Distributional fold change test - a statistical approach for detecting differential expression in microarray experiments.

Farztdinov V, McDyer F - Algorithms Mol Biol (2012)

Application of an expression dependent threshold (14). Scatterplot of features in the two-dimensional space of log2(variance), average expression for two different pre-processing methods: MAS5 – left panel and RMA – right panel. Data from data set GSE6011 (see Table1) consisting of 37 samples. Blue dot represent features satisfying condition (11) and therefore considered as coming from  distribution. Green points represent features having total variance above expression dependent threshold and considered as non-s. On each panel, marginalized distributions of all and non- features over variance is shown on the left side and marginalized distribution of all and non- features over average expression is shown at the bottom of the panel.
© Copyright Policy - open-access
Related In: Results  -  Collection

License
Show All Figures
getmorefigures.php?uid=PMC3526407&req=5

Figure 2: Application of an expression dependent threshold (14). Scatterplot of features in the two-dimensional space of log2(variance), average expression for two different pre-processing methods: MAS5 – left panel and RMA – right panel. Data from data set GSE6011 (see Table1) consisting of 37 samples. Blue dot represent features satisfying condition (11) and therefore considered as coming from distribution. Green points represent features having total variance above expression dependent threshold and considered as non-s. On each panel, marginalized distributions of all and non- features over variance is shown on the left side and marginalized distribution of all and non- features over average expression is shown at the bottom of the panel.
Mentions: and can be used as a boundary to set up a variance filter. Its application to remove features is shown in Figure2. We supposed in previous section that fEEM(d/μ) ~ N(0, σ0(μ)2). Basing on approximation (10) and using the definition (11) the dependence σ0(μ) can be estimatedb from fit

Bottom Line: This filtering approach is not a statistical test and there is no associated value that can indicate the level of confidence in the designation of genes as differentially expressed or not differentially expressed.At the same time the fold change by itself provide valuable information and it is important to find unambiguous ways of using this information in expression data treatment.Overall the DFC test performed the best - on average it had higher sensitivity and partial AUC and its elevation was most prominent in the low range of differentially expressed features, typical for formalin-fixed paraffin-embedded sample sets.

View Article: PubMed Central - HTML - PubMed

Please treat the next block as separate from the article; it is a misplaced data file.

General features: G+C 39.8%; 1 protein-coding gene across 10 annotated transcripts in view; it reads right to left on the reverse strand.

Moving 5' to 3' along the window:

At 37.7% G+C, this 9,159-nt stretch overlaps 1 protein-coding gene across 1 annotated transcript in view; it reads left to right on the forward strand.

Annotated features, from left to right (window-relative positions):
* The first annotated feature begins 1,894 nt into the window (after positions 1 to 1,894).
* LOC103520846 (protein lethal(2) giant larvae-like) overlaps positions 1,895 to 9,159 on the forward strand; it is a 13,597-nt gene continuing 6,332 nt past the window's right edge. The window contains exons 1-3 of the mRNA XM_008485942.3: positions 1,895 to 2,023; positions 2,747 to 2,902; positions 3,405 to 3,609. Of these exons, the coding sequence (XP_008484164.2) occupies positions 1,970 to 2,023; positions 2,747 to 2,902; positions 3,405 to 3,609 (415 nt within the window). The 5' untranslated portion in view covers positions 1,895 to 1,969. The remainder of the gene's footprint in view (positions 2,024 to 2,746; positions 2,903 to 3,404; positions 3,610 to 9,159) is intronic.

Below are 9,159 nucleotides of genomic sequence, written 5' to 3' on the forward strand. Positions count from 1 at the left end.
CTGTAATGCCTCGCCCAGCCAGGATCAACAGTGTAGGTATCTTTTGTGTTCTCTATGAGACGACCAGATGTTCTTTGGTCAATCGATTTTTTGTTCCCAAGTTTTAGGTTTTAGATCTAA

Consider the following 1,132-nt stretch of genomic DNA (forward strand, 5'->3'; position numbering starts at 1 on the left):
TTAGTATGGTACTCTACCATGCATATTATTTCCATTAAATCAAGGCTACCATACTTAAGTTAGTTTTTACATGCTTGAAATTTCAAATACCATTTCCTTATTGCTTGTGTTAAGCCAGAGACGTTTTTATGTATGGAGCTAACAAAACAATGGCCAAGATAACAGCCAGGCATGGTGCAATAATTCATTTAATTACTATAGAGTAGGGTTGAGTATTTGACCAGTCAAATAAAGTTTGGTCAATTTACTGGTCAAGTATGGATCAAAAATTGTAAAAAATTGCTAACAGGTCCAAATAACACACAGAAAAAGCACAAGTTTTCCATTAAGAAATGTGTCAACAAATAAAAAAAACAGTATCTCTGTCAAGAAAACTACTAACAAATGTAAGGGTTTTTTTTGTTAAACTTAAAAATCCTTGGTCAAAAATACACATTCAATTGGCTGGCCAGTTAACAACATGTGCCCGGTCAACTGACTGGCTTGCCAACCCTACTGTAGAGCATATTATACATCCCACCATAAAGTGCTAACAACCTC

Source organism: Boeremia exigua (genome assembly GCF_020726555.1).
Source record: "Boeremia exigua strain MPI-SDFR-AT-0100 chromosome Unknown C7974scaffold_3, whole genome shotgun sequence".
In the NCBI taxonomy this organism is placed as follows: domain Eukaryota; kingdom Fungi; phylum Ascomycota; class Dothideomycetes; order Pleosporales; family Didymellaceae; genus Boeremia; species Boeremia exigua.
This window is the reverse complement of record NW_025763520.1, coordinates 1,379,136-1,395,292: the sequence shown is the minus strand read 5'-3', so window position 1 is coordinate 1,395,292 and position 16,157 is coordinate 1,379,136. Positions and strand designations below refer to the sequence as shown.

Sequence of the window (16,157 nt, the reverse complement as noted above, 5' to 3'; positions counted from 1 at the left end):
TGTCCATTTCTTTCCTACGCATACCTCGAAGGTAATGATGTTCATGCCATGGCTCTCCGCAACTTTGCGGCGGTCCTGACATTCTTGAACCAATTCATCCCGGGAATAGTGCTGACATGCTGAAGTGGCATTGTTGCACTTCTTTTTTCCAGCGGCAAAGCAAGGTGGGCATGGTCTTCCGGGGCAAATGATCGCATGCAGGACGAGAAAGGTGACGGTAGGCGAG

Affiliation: Almac Diagnostics, 19 Seagoe Industrial Estate, Craigavon, BT63 5QD, UK. vadim.farztdinov@almacgroup.com.

ABSTRACT

Background: Because of the large volume of data and the intrinsic variation of data intensity observed in microarray experiments, different statistical methods have been used to systematically extract biological information and to quantify the associated uncertainty. The simplest method to identify differentially expressed genes is to evaluate the ratio of average intensities in two different conditions and consider all genes that differ by more than an arbitrary cut-off value to be differentially expressed. This filtering approach is not a statistical test and there is no associated value that can indicate the level of confidence in the designation of genes as differentially expressed or not differentially expressed. At the same time the fold change by itself provide valuable information and it is important to find unambiguous ways of using this information in expression data treatment.

Results: A new method of finding differentially expressed genes, called distributional fold change (DFC) test is introduced. The method is based on an analysis of the intensity distribution of all microarray probe sets mapped to a three dimensional feature space composed of average expression level, average difference of gene expression and total variance. The proposed method allows one to rank each feature based on the signal-to-noise ratio and to ascertain for each feature the confidence level and power for being differentially expressed. The performance of the new method was evaluated using the total and partial area under receiver operating curves and tested on 11 data sets from Gene Omnibus Database with independently verified differentially expressed genes and compared with the t-test and shrinkage t-test. Overall the DFC test performed the best - on average it had higher sensitivity and partial AUC and its elevation was most prominent in the low range of differentially expressed features, typical for formalin-fixed paraffin-embedded sample sets.

Conclusions: The distributional fold change test is an effective method for finding and ranking differentially expressed probesets on microarrays. The application of this test is advantageous to data sets using formalin-fixed paraffin-embedded samples or other systems where degradation effects diminish the applicability of correlation adjusted methods to the whole feature set.

No MeSH data available.


Related in: MedlinePlus